Read More

Annan calls on developed States to help poor countries climb out of

“The goals remain feasible and affordable, but we need a quantum leap in aid, debt relief and trade concessions on the part of developed countries,” he said in a message yesterday to mark the International Day for the Eradication of Poverty. “And we need similarly dramatic changes on the part of developing countries.” Mr. Annan noted that most countries in Asia and Northern Africa are on track to halve extreme poverty and to achieve many of the social targets. Countries in West Asia, Latin America and the Caribbean have generally made good progress towards some individual goals, such as universal primary education, but have been less successful in reducing poverty, he added. States in sub-Saharan Africa and other least developed countries are making far from adequate progress on most of the goals. “Next September, world leaders will gather at UN Headquarters for a high-level event to review progress in implementing the Millennium Declaration they adopted in 2000. But even now, well before that event, we already know that a major breakthrough will be needed if the eight Millennium Development Goals derived from the Declaration are to be met by the target year of 2015,” Mr. Annan said. Employment is the missing link between national economic growth and poverty reduction, the Director-General of the UN International labour Organization (ILO), Juan Somavia, said in his message. “Indeed, inequality is worsened when growth, which creates wealth, is not accompanied by decent jobs, which spread wealth, fostering consumption, and driving investments. When that sound market cycle is broken, we are in trouble – as we are today,” he said. “The problem is not poverty of effort, but poverty of opportunity,” he added. More than a billion people are now unemployed, underemployed, or among the working poor, Mr. Somavia said. “Efforts to fulfill our collective commitments to fight poverty will fall short unless we focus on creating job opportunities and decent work for all.” read more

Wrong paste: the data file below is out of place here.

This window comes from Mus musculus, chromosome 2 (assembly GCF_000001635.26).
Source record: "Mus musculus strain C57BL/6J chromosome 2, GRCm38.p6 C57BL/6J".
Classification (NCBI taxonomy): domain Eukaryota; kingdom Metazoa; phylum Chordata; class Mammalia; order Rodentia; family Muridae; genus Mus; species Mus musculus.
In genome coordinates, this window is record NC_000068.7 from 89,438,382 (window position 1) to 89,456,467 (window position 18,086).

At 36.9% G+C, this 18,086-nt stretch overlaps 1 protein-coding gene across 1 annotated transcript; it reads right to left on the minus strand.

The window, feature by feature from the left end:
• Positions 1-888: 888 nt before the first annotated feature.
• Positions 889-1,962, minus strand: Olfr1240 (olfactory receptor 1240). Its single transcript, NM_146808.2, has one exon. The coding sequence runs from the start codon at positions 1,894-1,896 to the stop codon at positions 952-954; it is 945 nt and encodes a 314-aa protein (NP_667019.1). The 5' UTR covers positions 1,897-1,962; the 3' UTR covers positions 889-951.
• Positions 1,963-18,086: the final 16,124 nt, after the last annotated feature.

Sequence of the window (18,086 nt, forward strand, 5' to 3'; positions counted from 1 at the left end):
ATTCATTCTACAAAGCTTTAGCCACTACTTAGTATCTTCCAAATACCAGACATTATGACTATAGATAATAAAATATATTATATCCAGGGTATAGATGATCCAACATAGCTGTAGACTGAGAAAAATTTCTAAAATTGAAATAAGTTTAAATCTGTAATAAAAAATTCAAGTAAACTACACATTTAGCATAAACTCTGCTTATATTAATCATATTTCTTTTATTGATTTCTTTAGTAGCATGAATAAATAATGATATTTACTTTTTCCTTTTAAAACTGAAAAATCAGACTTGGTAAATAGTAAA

Read More